Top Iranian officials on Friday pointed to Israel as the likely culprit in the assassination of top nuclear scientist Mohsen Fakhrizadeh, with some vowing revenge for the death of the man Jerusalem has pointed to as the head of the country’s nuclear weapons program.
Foreign Minister Mohammad Javad Zarif claimed there were “serious indications of [an] Israeli role” in the assassination.
“Terrorists murdered an eminent Iranian scientist today. This cowardice — with serious indications of Israeli role — shows desperate warmongering of perpetrators,” Zarif wrote on Twitter.
He also called on the international community to “end their shameful double standards and condemn this act of state terror.”
Hossein Dehghan, an adviser to Iran’s Supreme Leader Ali Khamenei and a presidential candidate in Iran’s 2021 election, issued a warning on Twitter.
“In the last days of their gambling ally’s political life, the Zionists seek to intensify and increase pressure on Iran to wage a full-blown war,” Dehghan wrote, appearing to refer to US President Donald Trump. “We will descend like lightning on the killers of this oppressed martyr and we will make them regret their actions!”
Iran’s military chief Mohammad Bagheri accused “the malicious Zionist entity of committing a brutal act.” He said Fakhrizadeh’s death was “a “major blow to the Iranian defense system.”
But Bagheri promised that “the path started by the likes of Fakhrizadeh will not stop” and said that “terrorist groups, commanders and elements involved in this cowardly act [should know] a difficult retaliation awaits them.”
Hossein Salami, chief commander of the paramilitary Revolutionary Guards, tweeted: “Assassinating nuclear scientists is the most violent confrontation to prevent us from reaching modern science.”
Yadollah Javani, the head of the Islamic Revolutionary Guards’ political bureau, said that “the Zionists are behind many of these assassinations.”
Claiming Iran was “one of the main victims of terrorism” in the world, Javani lamented that “the United States and European countries also support the Zionist regime… Countries that ostensibly claim to fight terrorists but in practice support terrorists.”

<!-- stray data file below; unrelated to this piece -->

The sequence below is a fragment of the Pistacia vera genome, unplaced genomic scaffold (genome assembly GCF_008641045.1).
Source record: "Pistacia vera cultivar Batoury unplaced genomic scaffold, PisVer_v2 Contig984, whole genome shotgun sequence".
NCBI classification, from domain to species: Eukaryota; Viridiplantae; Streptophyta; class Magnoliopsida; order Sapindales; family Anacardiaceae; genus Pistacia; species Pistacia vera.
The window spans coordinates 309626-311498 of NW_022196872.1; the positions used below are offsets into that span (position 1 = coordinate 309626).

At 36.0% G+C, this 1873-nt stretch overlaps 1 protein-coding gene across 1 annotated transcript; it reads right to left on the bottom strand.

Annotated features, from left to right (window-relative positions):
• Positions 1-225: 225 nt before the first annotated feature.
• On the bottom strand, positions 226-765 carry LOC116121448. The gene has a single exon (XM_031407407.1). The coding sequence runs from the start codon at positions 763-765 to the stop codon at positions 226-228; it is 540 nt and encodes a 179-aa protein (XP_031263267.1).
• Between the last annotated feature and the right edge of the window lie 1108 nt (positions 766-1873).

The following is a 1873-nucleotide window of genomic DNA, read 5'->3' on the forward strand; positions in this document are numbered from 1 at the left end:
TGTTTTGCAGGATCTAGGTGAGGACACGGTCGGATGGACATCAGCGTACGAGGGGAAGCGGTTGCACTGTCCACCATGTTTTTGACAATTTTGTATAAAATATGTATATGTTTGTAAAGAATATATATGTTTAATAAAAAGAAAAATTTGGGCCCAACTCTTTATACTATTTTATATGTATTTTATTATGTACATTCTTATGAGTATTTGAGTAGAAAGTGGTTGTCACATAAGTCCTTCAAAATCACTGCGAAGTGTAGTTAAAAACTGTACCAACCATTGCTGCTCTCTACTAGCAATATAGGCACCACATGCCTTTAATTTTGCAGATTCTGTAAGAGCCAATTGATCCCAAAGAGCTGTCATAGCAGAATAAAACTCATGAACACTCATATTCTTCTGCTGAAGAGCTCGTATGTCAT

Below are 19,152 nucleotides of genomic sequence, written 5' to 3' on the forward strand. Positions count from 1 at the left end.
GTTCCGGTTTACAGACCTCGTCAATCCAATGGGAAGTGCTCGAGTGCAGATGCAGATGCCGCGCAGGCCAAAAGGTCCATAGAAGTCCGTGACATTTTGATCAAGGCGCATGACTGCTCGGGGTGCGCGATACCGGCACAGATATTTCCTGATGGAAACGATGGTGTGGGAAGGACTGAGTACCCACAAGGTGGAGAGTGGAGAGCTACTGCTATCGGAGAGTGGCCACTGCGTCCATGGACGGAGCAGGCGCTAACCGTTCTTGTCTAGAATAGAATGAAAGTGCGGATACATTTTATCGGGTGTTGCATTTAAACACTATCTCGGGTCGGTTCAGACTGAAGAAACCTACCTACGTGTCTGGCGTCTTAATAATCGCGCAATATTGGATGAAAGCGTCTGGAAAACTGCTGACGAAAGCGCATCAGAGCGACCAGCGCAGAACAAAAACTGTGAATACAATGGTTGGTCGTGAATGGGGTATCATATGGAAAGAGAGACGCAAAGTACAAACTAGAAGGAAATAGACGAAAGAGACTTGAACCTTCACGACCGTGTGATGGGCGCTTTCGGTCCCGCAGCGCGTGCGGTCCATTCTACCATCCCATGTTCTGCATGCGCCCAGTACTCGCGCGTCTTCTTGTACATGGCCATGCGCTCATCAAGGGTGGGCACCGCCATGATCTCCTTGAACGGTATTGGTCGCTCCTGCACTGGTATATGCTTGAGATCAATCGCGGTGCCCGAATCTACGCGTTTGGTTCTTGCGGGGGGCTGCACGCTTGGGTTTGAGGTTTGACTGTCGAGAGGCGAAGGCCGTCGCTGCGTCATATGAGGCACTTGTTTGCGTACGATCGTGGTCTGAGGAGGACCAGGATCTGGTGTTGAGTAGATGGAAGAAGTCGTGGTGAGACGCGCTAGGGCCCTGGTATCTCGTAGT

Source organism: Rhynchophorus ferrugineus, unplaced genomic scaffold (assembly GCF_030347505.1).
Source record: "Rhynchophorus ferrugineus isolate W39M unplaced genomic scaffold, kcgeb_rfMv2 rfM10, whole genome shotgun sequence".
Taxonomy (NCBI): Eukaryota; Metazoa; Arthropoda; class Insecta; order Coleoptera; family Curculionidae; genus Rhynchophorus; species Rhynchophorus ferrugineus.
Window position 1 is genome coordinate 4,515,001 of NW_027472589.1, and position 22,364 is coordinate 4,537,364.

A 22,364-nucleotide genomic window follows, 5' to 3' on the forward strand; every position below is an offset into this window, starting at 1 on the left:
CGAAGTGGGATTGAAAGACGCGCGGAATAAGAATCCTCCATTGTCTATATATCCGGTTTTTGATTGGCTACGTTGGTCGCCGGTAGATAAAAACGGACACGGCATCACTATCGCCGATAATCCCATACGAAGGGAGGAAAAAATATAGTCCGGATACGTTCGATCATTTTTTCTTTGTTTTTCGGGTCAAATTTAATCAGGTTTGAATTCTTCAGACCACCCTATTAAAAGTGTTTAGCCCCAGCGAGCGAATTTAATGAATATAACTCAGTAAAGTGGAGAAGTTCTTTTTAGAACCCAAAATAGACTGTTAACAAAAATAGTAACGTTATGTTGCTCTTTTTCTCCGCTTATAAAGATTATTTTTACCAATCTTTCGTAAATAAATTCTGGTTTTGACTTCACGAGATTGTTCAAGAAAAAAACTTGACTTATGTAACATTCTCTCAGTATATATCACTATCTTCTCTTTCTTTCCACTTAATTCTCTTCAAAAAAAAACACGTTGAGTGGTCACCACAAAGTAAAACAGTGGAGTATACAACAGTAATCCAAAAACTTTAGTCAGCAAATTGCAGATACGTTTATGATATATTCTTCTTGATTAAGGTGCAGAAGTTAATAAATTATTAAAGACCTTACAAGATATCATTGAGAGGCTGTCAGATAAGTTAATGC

Hezbollah deputy leader Naim Qassem sent his condolences to Iran, stating that “The response to this crime is in the hands of Iran. It is a matter of honor.”
He added: “This action is part of the war on Iran, on the region and on Palestine.”
Israel declined to immediately comment on the killing of Fakhrizadeh, who Prime Minister Benjamin Netanyahu once called out in a news conference saying: “Remember that name.” Israel has long been suspected of carrying out a series of targeted killings of Iranian nuclear scientists nearly a decade ago.
State TV said Fakhrizadeh was attacked by “armed terrorist elements.” He died at a local hospital after doctors and parademics couldn’t revive him.
The semiofficial Fars news agency, believed to be close to the country’s Revolutionary Guard, said the attack happened in Absard, a small city just east of the capital, Tehran. It said witnesses heard the sound of an explosion and then machine gunfire. The attack targeted a car that Fakhrizadeh was in, the agency said.
Others wounded, including Fakhrizadeh’s bodyguards, also were taken to a local hospital, the agency said.
The killing comes just days before the 10-year anniversary of the killing of Iranian nuclear scientist Majid Shahriari, which Tehran also blamed on Israel. Those targeted killings came alongside the so-called Stuxnet virus, believed to be an Israeli and American creation, that destroyed Iranian centrifuges.
Fakhrizadeh led Iran’s so-called “Amad,” or “Hope” program. Israel and the West have alleged it was a military operation looking at the feasibility of building a nuclear weapon in Iran. Tehran long has maintained its nuclear program is peaceful.
The International Atomic Energy Agency says Iran “carried out activities relevant to the development of a nuclear explosive device” in a “structured program” through the end of 2003. That was the Amad program, which included work on the carefully timed high explosives needed to detonate a nuclear bomb.
Iran also “conducted computer modeling of a nuclear explosive device” before 2005 and between 2005 and 2009, the IAEA has said. The agency said, however, that those calculations were “incomplete and fragmented.”
Netanyahu asserted in 2018 that Fakhrizadeh continued to lead Iran’s nuclear weapons efforts, despite the 2015 nuclear deal meant to prevent Tehran from constructing such weapons.
Fakhrizadeh’s assassination comes less than two months before Joe Biden is to take office as US president.
Biden has promised a return to diplomacy with Iran after four hawkish years under incumbent US President Donald Trump, who withdrew from the Iran nuclear deal in 2018 and began reimposing crippling sanctions.
Trump said at the time that the deal did not offer sufficient guarantees to stop Tehran from acquiring an atomic bomb.